Fort Worden: Rebirth Through Decay John Lorimer Worden Biography
The namesake of the fort, John Lorimer Worden finished his career as a Rear Admiral in the United States Navy. He was a Mexican-American War and Civil War veteran, and, in the latter conflict, became a prisoner of war. He was held for several months. In February of 1862, after being set free and recovering, he was put in command of the ironclad battleship Monitor.
On March 9, 1962, Lieutenant Worden led the Monitor in battle against the Confederate Virginia, another ironclad which the previous day had sunk two Union ships. It was a historic battle, the first between two ironclad warships, and ended in a tactical draw. However, this prevented the Virginia from disrupting the Federal blockade of the Norfolk area. The “victory” turned Lieutenant Worden into a major war hero in the North.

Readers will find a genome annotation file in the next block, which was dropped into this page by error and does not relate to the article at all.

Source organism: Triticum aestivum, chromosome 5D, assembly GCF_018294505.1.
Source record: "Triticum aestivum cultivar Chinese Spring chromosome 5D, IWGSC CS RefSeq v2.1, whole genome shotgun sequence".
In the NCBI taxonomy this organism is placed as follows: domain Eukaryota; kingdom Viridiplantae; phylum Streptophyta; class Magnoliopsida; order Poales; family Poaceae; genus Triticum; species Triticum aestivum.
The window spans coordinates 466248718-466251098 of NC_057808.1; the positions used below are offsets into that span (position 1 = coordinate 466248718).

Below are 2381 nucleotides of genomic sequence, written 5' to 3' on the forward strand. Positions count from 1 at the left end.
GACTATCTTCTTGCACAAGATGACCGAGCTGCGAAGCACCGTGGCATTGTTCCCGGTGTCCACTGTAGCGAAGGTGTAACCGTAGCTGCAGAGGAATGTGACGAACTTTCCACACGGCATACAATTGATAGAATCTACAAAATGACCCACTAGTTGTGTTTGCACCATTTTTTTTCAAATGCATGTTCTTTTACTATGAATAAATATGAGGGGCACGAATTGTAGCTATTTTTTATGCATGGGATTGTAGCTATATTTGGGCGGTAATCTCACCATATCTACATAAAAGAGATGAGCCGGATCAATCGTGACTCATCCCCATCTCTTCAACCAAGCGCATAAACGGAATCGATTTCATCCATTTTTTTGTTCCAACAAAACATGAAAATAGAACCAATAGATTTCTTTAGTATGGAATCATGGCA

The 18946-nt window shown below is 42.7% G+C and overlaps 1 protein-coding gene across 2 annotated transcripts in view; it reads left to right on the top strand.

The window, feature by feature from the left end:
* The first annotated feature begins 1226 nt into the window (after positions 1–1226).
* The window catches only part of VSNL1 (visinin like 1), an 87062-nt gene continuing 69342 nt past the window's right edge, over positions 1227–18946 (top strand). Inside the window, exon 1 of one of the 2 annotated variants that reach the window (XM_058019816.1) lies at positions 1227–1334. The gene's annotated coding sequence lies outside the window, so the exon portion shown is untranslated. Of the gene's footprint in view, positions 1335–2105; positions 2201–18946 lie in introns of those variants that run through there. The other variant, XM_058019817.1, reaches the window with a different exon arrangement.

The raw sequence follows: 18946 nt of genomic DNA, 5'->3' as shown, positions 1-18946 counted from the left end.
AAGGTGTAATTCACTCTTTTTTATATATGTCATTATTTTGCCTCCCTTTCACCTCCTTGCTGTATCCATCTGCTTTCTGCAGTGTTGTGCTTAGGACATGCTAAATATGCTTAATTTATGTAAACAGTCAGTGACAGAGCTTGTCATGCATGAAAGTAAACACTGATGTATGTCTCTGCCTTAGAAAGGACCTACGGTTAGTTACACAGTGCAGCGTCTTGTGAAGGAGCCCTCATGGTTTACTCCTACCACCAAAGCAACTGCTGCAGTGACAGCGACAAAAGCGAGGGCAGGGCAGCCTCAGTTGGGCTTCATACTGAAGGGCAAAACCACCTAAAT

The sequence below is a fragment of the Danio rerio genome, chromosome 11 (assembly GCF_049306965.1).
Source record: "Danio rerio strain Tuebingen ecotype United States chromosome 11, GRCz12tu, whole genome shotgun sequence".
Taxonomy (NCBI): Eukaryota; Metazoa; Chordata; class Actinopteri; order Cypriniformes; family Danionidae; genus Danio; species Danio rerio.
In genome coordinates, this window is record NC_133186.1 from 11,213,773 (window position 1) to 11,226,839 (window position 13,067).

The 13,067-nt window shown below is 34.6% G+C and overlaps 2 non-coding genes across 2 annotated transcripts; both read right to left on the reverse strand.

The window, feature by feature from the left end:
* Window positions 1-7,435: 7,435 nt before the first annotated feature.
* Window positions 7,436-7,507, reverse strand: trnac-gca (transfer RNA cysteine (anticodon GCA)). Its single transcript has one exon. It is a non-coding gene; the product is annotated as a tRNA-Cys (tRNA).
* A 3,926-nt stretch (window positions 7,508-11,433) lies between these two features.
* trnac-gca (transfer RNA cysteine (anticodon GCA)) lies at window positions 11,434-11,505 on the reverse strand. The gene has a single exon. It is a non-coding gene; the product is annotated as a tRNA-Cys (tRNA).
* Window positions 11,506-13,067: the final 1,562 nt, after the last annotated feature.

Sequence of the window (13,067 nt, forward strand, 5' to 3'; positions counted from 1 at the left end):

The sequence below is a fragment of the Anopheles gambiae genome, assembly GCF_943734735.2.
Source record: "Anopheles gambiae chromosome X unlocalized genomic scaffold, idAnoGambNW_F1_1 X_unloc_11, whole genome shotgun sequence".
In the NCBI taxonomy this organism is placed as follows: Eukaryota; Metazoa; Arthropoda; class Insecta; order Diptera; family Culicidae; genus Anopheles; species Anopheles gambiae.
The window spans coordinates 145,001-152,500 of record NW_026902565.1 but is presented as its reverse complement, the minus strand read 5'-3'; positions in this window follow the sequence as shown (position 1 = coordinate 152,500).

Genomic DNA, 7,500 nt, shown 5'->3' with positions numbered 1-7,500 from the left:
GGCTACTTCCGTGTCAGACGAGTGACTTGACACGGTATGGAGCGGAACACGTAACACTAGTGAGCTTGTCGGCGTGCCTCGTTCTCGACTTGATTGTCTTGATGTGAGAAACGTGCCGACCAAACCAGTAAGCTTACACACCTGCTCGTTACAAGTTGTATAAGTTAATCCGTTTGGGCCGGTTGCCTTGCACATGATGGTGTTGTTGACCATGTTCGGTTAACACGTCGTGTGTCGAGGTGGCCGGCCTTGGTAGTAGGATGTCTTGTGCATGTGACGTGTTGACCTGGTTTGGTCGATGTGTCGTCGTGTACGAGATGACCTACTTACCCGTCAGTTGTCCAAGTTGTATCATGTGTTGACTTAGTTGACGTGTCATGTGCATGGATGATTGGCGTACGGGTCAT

In July 1962 he was promoted to Commander, then Captain, and commanded another monitor, Montauk, which attacked Fort McAllister in January of 1863. In February, Worden’s Montauk destroyed the privateer Rattlesnake, and in April joined in the attack on Fort Sumter.
Following the Civil War, Worden commanded the USS Pensacola in the Pacific, was promoted to Commodore in 1868, then served five years as the Superintendent of the U.S. Naval Academy where he was promoted to Rear Admiral. He had reached the highest permanent rank during peacetime in the United States Armed Services.
From 1875-77 he commanded the European Squadron, then was given shore duty until his retirement from active duty in 1886. On October 18, 1897, in Washington, D.C., the distinguished life of Rear Admiral John Lorimer Worden came to an end.
Peter St. George © 2011-2016